Councilor Steven Hoyt, the lone dissenting vote on both the operating and capital budgets, said the mayor and council needed more time on both spending plans.
“These last six weeks we’ve been dealing with just the operating budget,” he said. “But we have a capital budget that needs just as much attention as the operating budget. If you tell me that we spent just as much time on the operating budget, then I’m fine, but I’m not, because we haven’t.”
Woodfin said the budget was different from previous ones because he engaged councilors on shared priorities and found money to support those.
“I asked each councilor prior to this budget process . . .what are your three top priorities . . . and I’m happy to say that for each councilor, at a minimum, two of their priorities are in this budget. It wasn’t just what the mayor’s office wanted to do, but collectively what the council office wanted to do as well.”
Paving streets and pension were high on the list for a majority of the councilors, he said.
In order to meet the obligation of the city’s pension fund, the budget increases the city’s contribution by $5.8 million. The total contribution by the city for FY2020 will be $24.6 million. Combined with proposed cost-savings by the pension board, the pension will be fully funded for the fiscal year, according to the city.
The FY2020 operating budget will go into effect once it is signed by the mayor.
The public can review the proposed operating budget and amendments for FY2020 at www.birminghamal.gov/budget2020.
The public can also review how the city spends tax dollars at https://data.birminghamal.gov/pages/transparency.
This article originally appeared in The Birmingham Times.
The Congressional Black Caucus will launch a new taskforce that will focus on the upcoming 2020 Census and the legacy of under counting the African American community. Members of the CBC will meet with stakeholders and leading professionals to discuss the current state of play. The Caucus will also discuss the tools required for effective outreach to hard to count communities across the United States. The taskforce will be led by Congressman Steven Horsford (D-NV). Below, Chairwoman Bass and members of the taskforce released the following statement:
“This time around, we are facing a big question regarding how the census is going to be administered in 2020 under the Trump Administration. With the census becoming digital, can you imagine working families receiving a postcard telling them to go online to fill out their census form? Many Americans might not have access to a computer or broadband services. That is why the Black Caucus is taking the lead to begin the work now. Through this taskforce, and under Congressman Horsford’s leadership, the Black Caucus will meet with African American leaders from around the country to discuss the current state of play and the tools needed for effective outreach to hard to count communities. Our community must be counted,” said Congresswoman Karen Bass, Chair of the Congressional Black Caucus.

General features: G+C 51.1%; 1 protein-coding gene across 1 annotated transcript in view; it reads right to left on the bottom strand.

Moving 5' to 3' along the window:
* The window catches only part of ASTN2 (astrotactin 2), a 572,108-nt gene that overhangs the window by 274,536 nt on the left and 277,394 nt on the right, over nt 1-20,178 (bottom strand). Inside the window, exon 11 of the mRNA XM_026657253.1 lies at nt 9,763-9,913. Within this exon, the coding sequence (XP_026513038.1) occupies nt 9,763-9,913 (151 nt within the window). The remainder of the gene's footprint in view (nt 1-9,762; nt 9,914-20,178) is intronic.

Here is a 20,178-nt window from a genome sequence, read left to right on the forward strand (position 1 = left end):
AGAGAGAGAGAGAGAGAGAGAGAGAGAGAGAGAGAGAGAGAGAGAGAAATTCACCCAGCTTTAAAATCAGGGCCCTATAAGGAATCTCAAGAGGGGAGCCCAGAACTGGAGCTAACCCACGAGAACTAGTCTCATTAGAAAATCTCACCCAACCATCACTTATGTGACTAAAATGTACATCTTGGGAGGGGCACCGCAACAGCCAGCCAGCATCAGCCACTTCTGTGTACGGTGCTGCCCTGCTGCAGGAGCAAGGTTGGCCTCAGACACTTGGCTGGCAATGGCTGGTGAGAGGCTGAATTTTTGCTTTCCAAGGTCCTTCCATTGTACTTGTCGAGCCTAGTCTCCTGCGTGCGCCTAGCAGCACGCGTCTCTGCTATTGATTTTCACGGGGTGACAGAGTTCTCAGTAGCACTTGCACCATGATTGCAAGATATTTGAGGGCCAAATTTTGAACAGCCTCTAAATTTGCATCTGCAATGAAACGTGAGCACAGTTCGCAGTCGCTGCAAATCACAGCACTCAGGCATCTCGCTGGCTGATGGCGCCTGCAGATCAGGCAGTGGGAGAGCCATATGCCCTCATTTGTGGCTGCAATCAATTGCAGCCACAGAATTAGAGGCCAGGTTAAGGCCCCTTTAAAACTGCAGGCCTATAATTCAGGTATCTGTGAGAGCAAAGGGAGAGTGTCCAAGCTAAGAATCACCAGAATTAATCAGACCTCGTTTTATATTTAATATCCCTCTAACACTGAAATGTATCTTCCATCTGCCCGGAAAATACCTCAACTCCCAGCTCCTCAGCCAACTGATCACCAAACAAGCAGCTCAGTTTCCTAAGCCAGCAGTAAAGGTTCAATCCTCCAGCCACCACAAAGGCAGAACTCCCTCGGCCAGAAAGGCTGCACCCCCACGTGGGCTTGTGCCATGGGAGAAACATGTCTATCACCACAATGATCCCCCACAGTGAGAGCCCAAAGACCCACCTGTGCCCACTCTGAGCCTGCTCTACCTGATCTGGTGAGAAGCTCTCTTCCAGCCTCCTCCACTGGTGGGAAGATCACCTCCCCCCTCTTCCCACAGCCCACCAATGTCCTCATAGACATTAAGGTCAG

“The Constitution declares that we must count all persons in this country. The Trump administration has taken coordinated action specifically to discourage and frighten people away from participating in the 2020 census, and now we are fighting back. I am taking part in this taskforce for my constituents in Nevada. Undercounting urban communities like mine can result in an unfair distribution of congressional seats and deny communities of color, specifically Black communities, access to representation in Congress. We only get one chance every ten years to get this right. Let’s make it count,” said,” Congressman Horsford, Chair of CBC Census 2020 Taskforce.
“Vital services for each community are directly tied to Census Counts. I must act as a leader to ensure every person is counted on the 2020 Census which is why I am proud to join the CBC’s Census Task Force. We already know that Black communities are undercounted, underscored by the fact that my district, NY-09, has one of the hardest-to-count districts in America. We must empower Black communities to understand the power of filling out the Census, so each community receives access to critically-needed resources in their backyards,” said Congresswoman Yvette Clarke (NY-09).